You too can be a citizen scientist!

Widespread empathy for science is crucial for achieving sustainability.

You may have seen a recent report that it just may be possible to make a warp drive of the kind seen on Star Trek – by warping space-time around a starship, so it can travel faster than light. Like the recent discovery of the Higgs boson, it’s the kind of story that suggests science is the esoteric domain of eggheads in ivory towers, perhaps of interest but without direct relevance to the rest of us.

            Compounding this impression, few job openings specify any of the sciences. Yet levels of scientific knowledge – and understanding of how science works – greatly affect the lives of you and me, including through decisions we make, and grander decisions with far reaching impacts on our lives.

             Though wide ranging, science broadly involves the pursuit of knowledge that can be verified, such as through experiments. Predictions are possible, and can be extremely accurate: should you somehow leap from a high building in a vacuum, within 10 seconds you would be plummeting earthwards at 353 kilometres an hour.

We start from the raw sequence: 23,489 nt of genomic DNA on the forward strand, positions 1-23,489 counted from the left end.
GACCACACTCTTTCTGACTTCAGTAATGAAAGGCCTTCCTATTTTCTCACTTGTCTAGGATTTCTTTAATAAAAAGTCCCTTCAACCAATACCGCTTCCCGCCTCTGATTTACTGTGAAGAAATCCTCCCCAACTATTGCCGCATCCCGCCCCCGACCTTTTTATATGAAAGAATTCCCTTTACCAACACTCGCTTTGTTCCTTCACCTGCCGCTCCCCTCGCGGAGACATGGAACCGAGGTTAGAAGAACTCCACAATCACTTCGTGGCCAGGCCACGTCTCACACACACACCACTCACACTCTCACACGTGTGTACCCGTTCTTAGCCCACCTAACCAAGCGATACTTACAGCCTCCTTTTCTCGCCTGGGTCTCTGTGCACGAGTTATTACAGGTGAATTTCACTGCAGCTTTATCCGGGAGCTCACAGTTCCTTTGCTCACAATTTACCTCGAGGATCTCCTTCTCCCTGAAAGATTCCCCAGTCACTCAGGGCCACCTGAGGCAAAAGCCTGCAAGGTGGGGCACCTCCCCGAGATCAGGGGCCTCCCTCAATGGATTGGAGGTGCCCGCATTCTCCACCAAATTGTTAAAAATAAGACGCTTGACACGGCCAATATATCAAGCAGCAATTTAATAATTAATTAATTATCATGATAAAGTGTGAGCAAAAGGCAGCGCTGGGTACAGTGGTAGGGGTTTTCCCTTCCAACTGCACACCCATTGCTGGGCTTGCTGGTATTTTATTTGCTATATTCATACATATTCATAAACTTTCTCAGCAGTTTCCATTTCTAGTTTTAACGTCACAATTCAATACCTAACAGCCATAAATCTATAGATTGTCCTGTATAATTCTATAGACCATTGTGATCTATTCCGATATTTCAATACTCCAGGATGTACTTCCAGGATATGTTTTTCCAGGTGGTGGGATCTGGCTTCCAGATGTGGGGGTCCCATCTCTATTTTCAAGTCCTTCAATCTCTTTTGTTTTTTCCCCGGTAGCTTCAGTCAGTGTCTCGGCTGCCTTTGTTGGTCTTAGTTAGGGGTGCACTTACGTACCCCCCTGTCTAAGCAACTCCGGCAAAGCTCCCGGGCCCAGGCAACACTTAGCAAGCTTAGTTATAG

Medical "truths" can prove ill-founded

            Science can also be imprecise, finding it hard to pin down reality. Medical science provides several examples. For instance, after extensive research into diets, the best scientific advice for anyone wanting to lose weight has not progressed much beyond the commonsense, “Eat less. Move more.”

            Even supposed medical truths can prove ill-founded. Peptic ulcers were believed to be caused by stress or dietary factors, until two doctors went against prevailing wisdom and showed most result from a bacterial infection. I have a strong interest in salt, as I find it helps combat my chronic sinus troubles. Well known warnings link excess salt to high blood pressure, in turn threatening heart attacks and strokes. But reading information online I learn that the evidence for this is shaky; an article in Scientific American last year noted, “For every study that suggests that salt is unhealthy, another does not.” So at times, it’s worth investigating a little, providing you find reliable sources.

            While I believe salt intake should suit individuals, the situation is more straightforward regarding antibiotics, misuse of which reflects poor awareness of science in society. In Hong Kong, antibiotics tend to be over-prescribed and too readily available, and patients are prone to stop taking them when feeling better rather than as courses are completed. This in turn leads to some bacteria strains becoming drug resistant “superbugs” that can cause lingering infections or even death.